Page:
The managed services piece for us is really beginning to take off, that’s where we see our greatest growth. We put in Bold Manitou alarm monitoring software this year. We also put in SureView Immix. So we have the platforms that’ll let us scale with our clients. Unlike the traditional central station, we’re going after more of the managed services.

I haven’t seen anybody else invest the money that we’ve invested in this to get to that level. We’ve spent three years preparing for it, spending money in training, getting certifications — and the pay back is just beginning to come. It’s been a journey, but the fact that we became ISO certified — there are three contracts we won this year solely because nobody else can compete because that was a requirement. These are high-level, enterprise-type clients. I expect that number will triple this year.

Our industry is going that way. I think that the industry as a whole has not reacted to it, so we have tried to get ahead of the curve of what our clients will expect.

Gonzalez: My answer to this question is home automation. Although home automation has been a cornerstone for HomePro for a few years now, we’ve really seen an explosion in 2018 from our builders. More and more builders now understand the importance of home technology, and there’s a demand for it. So from the builders’ perspective, their homebuyers are now asking the builders for these types of things in their homes.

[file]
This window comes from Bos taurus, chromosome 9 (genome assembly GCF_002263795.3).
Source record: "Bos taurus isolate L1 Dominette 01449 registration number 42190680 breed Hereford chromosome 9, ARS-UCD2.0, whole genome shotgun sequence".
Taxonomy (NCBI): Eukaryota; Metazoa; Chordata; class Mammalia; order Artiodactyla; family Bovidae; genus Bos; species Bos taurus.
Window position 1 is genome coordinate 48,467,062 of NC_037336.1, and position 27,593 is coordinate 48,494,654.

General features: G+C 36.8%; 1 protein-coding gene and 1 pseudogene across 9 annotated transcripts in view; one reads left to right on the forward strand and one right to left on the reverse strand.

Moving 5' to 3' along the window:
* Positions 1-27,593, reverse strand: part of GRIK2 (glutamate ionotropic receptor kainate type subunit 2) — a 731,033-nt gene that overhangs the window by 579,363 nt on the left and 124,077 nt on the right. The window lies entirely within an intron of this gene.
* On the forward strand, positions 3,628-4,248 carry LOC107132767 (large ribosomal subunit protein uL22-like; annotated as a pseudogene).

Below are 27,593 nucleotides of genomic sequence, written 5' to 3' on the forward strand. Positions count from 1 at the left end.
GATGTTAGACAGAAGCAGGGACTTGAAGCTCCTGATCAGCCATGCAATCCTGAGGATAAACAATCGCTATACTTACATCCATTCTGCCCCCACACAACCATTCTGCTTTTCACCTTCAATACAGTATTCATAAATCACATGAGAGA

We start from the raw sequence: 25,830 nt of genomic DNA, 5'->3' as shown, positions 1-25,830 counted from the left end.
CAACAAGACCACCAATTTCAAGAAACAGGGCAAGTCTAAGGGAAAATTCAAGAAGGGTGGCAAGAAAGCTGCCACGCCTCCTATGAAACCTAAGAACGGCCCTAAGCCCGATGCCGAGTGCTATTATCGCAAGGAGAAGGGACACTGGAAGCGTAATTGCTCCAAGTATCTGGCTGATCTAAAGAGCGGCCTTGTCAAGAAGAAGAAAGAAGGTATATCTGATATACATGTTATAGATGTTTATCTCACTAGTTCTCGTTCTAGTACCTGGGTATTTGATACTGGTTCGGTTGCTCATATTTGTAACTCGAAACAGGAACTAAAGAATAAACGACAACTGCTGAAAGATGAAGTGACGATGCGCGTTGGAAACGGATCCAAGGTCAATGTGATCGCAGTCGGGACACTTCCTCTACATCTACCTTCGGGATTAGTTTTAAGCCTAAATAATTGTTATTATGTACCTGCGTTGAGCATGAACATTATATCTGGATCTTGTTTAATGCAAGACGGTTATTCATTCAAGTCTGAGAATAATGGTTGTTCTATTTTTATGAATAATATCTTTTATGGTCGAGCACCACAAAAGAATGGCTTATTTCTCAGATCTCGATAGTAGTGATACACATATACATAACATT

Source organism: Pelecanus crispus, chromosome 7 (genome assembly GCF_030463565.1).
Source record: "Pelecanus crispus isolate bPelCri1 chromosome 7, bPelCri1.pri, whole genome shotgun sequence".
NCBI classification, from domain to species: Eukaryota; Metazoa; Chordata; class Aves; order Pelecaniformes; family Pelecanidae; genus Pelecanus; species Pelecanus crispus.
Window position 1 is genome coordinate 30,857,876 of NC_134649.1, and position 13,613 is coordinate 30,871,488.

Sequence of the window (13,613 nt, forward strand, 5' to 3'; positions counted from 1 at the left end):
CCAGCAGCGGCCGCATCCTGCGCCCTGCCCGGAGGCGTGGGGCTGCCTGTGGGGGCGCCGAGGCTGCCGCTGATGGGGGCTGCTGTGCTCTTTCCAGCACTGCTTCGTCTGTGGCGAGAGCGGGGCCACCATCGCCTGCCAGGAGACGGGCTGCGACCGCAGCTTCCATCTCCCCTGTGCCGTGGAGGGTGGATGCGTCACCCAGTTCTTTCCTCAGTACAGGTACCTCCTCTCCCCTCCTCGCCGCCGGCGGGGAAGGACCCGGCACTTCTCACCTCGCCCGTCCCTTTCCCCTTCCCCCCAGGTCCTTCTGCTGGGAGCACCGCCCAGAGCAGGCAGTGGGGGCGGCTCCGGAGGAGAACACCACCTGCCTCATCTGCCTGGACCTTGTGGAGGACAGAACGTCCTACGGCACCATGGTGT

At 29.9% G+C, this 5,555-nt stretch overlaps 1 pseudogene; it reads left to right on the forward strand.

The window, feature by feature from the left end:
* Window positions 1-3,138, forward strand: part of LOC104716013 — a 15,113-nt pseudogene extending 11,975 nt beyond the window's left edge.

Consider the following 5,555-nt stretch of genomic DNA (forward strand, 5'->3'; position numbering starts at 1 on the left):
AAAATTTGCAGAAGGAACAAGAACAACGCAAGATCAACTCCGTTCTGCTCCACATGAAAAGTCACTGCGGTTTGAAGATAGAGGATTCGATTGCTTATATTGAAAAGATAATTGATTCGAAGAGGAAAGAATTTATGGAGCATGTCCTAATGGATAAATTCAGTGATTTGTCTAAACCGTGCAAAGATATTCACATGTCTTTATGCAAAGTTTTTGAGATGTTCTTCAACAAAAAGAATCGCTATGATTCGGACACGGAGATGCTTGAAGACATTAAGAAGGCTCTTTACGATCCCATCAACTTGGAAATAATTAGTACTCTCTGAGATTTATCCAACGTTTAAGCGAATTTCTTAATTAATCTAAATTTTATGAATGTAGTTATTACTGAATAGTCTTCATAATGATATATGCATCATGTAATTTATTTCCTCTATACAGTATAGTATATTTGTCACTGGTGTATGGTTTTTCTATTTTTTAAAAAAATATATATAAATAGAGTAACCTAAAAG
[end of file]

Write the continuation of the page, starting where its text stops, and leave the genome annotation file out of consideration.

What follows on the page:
It’s up to us as integrators to find the right solution for their buyers. We’ve seen some national programs roll out from builders installing some of these home automation systems as standard. We’ve fielded many questions and we’ve provided solutions to some of our partners, as well. Not only is that great on the front end, but we’re seeing higher attachment rates, we’re seeing lower attrition when these homebuyers are more engaged with these home automation systems.


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Editor’s Note: This article is based primarily on a report produced by Clear Seas Research, “2018 Security Systems Usage: SDM Industry Forecast,” Nov. 2018. To learn more about the report or to purchase, visit

Clear Seas Research is a full service, B-to-B market research company focused on making the complex clear. Custom research solutions include brand positioning, new product development, customer experiences and marketing effectiveness solutions. Clear Seas offers a broad portfolio of primary, syndicated research reports and powers the leading B-to-B panel for corporate researchers, myCLEARopinion Panel, in the architecture, engineering, construction, food, beverage, manufacturing, packaging and security industries. Learn more at